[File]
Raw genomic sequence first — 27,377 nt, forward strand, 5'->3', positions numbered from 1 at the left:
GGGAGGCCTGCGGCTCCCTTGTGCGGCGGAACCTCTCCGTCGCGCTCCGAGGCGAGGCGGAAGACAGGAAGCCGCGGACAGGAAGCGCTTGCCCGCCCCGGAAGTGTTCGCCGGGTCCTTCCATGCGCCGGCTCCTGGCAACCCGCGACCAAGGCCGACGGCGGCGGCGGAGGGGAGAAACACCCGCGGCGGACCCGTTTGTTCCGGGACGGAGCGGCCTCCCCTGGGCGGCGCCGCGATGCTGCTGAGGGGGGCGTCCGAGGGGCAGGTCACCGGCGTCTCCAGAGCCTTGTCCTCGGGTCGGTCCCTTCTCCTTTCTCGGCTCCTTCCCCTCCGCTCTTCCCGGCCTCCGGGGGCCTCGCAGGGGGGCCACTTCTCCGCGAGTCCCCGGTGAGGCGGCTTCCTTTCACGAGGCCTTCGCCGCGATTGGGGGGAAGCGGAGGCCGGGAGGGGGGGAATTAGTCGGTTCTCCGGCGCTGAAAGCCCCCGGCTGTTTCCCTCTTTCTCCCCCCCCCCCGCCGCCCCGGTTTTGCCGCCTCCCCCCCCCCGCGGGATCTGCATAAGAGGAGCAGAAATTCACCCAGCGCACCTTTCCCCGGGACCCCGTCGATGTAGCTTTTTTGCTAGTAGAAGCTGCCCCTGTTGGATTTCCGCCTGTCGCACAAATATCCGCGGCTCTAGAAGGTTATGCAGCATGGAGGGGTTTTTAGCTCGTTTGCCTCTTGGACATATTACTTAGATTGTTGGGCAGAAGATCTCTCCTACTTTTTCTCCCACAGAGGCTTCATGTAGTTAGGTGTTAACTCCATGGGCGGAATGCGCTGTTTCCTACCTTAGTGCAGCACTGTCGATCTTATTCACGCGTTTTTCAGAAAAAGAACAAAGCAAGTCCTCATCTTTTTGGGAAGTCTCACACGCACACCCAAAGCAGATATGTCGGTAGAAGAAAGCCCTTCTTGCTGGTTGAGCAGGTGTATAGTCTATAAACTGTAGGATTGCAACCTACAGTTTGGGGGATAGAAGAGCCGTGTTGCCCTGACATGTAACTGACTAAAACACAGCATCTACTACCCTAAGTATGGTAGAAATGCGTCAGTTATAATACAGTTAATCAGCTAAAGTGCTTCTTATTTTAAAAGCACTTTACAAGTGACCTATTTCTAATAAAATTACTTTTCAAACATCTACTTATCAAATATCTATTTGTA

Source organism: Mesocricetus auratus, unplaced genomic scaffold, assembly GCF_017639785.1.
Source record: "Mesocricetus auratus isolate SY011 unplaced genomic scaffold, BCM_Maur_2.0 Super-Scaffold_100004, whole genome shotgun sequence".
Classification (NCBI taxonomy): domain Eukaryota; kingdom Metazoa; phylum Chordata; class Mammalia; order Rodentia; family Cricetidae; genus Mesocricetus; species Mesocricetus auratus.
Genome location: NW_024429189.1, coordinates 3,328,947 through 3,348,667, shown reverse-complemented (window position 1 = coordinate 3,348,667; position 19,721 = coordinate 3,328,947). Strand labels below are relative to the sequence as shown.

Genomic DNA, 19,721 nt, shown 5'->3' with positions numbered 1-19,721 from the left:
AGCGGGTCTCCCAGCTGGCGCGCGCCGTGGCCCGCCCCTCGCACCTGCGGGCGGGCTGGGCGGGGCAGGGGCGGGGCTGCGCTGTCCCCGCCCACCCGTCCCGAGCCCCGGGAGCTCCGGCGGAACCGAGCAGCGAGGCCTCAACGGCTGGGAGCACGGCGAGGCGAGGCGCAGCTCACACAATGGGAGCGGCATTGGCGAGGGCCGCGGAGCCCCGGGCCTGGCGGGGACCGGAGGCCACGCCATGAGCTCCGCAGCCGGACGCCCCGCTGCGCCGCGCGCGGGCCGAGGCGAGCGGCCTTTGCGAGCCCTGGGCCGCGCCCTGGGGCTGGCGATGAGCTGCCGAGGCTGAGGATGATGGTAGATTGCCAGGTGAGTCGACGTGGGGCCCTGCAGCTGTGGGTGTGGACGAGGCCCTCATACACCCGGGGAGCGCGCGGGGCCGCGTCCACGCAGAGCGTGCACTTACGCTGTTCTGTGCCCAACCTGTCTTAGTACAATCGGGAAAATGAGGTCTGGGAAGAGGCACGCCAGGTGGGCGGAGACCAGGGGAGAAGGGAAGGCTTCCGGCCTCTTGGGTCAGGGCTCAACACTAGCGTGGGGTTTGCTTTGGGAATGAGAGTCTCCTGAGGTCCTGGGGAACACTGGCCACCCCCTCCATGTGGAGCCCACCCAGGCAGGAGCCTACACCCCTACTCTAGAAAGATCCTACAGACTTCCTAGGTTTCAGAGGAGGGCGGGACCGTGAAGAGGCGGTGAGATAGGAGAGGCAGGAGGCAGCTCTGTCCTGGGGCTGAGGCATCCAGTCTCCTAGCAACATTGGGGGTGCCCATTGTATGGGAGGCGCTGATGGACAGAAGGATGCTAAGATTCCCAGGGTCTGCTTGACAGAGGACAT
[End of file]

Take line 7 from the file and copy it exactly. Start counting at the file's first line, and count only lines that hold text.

Genomic DNA, 19,721 nt, shown 5'->3' with positions numbered 1-19,721 from the left: